I’m writing this on July 18, 2021, at my place in Duluth, Minnesota. There’s not a cloud in the sky, but the sky isn’t blue—more of a murky brownish gray. I can’t smell smoke today but I could yesterday, making us reluctant to open our windows last night—it’s hard to sleep when the inside temperature is 80º F, but even harder to sleep when you think about your baby grandchild, his tiny lungs still developing, breathing in dangerous particulates.
This year’s dry June and July are the worst northern Minnesota has experienced since the Dust Bowl. Exacerbating the situation is the smoke from fires associated with the heat and drought in Canada and the West. Here in Duluth, we’ve had air quality warnings for weeks now.
I’m taking this situation very personally because of Baby Walter, but he’s hardly the only baby out there, and hardly the only baby I’m personally concerned about. We human parents and grandparents can at least minimize our children’s exposure to dangerous outdoor conditions, but what can my backyard Blue Jays, chickadees, wrens, and robins do to minimize their own and their babies’ exposure to this ever-present smoke?
Last week, the smoke from those distant fires wasn’t the only source of particulates in Duluth’s air. The Minnesota Department of Agriculture sprayed parts of Duluth and outlying areas, including my neighborhood, for “gypsy” moths. These invasive, non-native moths have caused billions of dollars of damage to Eastern forests since the mid-1860s, when Étienne Léopold Trouvelotin, a French artist who had immigrated to Medford, Massachusetts, brought egg masses from Europe in hopes that he could breed a hardy silkworm by raising them in the forest behind his home. The first recorded defoliation by these moths in the United States was in 1889 of the street trees in Trouvelot's own neighborhood. The moths have also been brought in less intentionally—they arrived in New Jersey in 1920 on blue spruce trees imported from the Netherlands. Little by little the moth has worked its way west and south.
Spraying for it in recent decades has mostly involved what’s called BtK, the variety of Bacillus thuringiensis that targets lepidopteran larvae. Apparently little or nothing else is harmed by it, but it is utterly indiscriminate in which moth and butterfly caterpillars it kills.
|Caterpillars of all moths and butterflies, including this Great Spangled Fritillary, |
are killed by BtK
|This Connecticut Warbler was easy to photograph this June because the roadside ditch along the sphagnum moss-covered ground is usually knee-deep with water. This year it was distressingly dry.|
Thinking about my family and backyard birds and northern trees is sad enough, but then I think about the children and birds living in the huge swath of land where the fires are burning. When fires are small, at least some and often most birds and other animals can escape, but the size and duration of fires has been growing in recent decades. During the Dust Bowl, when conditions were as bad as people then could imagine, we were not yet spreading pesticides over the landscape, invasive species hadn’t taken over so much of our forests, prairies, and other habitats, and many of the other ways we've been developing and degrading habitat now make it even harder for a landscape to recover after a drought, even without a fire.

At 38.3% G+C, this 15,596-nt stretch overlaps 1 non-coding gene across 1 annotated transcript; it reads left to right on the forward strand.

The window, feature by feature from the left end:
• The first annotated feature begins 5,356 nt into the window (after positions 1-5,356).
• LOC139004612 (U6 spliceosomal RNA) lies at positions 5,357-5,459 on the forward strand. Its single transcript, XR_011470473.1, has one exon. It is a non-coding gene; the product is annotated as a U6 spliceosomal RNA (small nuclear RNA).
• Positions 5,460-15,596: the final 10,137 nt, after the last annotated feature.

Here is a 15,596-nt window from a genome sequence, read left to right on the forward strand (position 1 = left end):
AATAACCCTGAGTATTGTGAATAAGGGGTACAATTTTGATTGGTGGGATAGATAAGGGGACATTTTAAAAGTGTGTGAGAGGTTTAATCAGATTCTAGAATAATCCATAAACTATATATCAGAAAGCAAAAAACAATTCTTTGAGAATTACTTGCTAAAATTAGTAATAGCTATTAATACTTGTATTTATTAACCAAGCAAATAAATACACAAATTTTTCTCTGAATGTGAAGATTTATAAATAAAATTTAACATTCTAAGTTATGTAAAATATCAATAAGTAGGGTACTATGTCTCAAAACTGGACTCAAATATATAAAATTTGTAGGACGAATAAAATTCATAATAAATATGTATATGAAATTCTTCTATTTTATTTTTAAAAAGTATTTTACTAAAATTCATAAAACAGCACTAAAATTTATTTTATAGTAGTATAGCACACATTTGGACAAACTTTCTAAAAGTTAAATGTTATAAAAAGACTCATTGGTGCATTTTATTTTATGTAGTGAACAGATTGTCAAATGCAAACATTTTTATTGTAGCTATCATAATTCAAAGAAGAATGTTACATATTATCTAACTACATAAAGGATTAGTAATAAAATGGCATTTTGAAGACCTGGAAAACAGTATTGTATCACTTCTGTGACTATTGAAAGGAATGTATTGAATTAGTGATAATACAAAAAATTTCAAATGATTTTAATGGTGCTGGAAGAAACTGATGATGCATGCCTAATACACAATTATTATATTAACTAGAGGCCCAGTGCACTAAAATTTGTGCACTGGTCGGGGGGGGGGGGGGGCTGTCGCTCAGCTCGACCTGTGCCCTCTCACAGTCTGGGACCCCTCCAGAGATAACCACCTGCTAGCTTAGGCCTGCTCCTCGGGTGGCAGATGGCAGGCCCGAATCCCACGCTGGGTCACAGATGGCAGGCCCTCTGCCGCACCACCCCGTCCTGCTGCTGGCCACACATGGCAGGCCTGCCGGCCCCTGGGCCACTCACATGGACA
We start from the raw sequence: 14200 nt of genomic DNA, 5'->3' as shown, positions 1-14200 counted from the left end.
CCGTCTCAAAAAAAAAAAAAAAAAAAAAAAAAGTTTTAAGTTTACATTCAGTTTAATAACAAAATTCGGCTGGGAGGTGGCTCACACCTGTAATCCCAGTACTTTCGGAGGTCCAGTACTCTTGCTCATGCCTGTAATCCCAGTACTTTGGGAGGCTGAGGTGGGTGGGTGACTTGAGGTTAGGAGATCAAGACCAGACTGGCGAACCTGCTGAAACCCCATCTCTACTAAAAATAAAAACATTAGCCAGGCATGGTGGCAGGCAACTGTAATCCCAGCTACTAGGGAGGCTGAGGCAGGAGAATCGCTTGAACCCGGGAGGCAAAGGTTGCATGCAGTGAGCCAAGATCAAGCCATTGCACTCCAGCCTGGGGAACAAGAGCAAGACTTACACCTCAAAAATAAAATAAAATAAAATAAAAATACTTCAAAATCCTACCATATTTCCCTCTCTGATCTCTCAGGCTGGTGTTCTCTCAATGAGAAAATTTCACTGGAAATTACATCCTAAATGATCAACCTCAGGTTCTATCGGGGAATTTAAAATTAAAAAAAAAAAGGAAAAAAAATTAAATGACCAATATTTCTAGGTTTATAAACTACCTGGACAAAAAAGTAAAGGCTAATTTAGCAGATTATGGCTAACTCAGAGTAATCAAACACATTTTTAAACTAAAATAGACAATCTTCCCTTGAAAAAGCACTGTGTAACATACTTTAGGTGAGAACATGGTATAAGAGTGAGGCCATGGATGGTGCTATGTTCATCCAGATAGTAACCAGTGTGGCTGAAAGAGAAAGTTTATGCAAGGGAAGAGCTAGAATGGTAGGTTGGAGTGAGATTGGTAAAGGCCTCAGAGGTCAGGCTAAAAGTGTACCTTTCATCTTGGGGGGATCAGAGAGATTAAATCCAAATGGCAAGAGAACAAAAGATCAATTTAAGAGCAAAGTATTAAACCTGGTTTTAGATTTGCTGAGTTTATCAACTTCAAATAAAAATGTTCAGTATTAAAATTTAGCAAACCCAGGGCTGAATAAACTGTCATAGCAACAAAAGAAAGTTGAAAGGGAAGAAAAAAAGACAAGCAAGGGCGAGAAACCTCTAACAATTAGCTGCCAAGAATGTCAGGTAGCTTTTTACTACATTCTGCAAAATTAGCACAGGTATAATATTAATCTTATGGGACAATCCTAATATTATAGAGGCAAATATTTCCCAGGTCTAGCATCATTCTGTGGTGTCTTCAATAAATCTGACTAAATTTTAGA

A half century ago, when I was in college, I learned about the serious threat of climate change, along with a huge host of other environmental dangers caused by burning fossil fuels: Power plants where coal or oil is burned release nitrogen oxides, sulfur dioxide, particulate matter, mercury, and carbon dioxide into the atmosphere along with small amounts of toxic metals such as arsenic, cadmium, chromium, and nickel, and we have to deal with horribly toxic oil pits and coal ash disposal sites, oil spills, and pipeline leaks—the list goes on and on. We knew with the gas crisis in the 70s that our dependence on fossil fuels was also an issue of national security.
Oil companies have long understood the implications of climate change, but even as they started planning ways to exploit Arctic oil supplies as the icepack melts, they've suppressed public information about climate change and ridiculed people talking about it, taking rather the opposite tack of Margaret Mead, who said, “I was brought up to believe that the only thing worth doing was to add to the sum of accurate information in the world.”
Think of the decades we’ve squandered doing so little to find clean alternatives! And now my baby grandson, and those baby chickadees I’ve so treasured this year, can’t play outside without breathing in toxic particulates.
Yes, I’m bitter and my sense of despair is growing. But just yesterday, my friend Karen posted a poem by Wendell Berry that calmed my soul, at least for a moment. He wrote:The Peace of Wild Things
When despair for the world grows in me
and I wake in the night at the least sound
in fear of what my life and my children’s lives may be,
I go and lie down where the wood drake
rests in his beauty on the water, and the great heron feeds.
I come into the peace of wild things
who do not tax their lives with forethought
of grief. I come into the presence of still water.
And I feel above me the day-blind stars
waiting with their light. For a time
I rest in the grace of the world, and am free.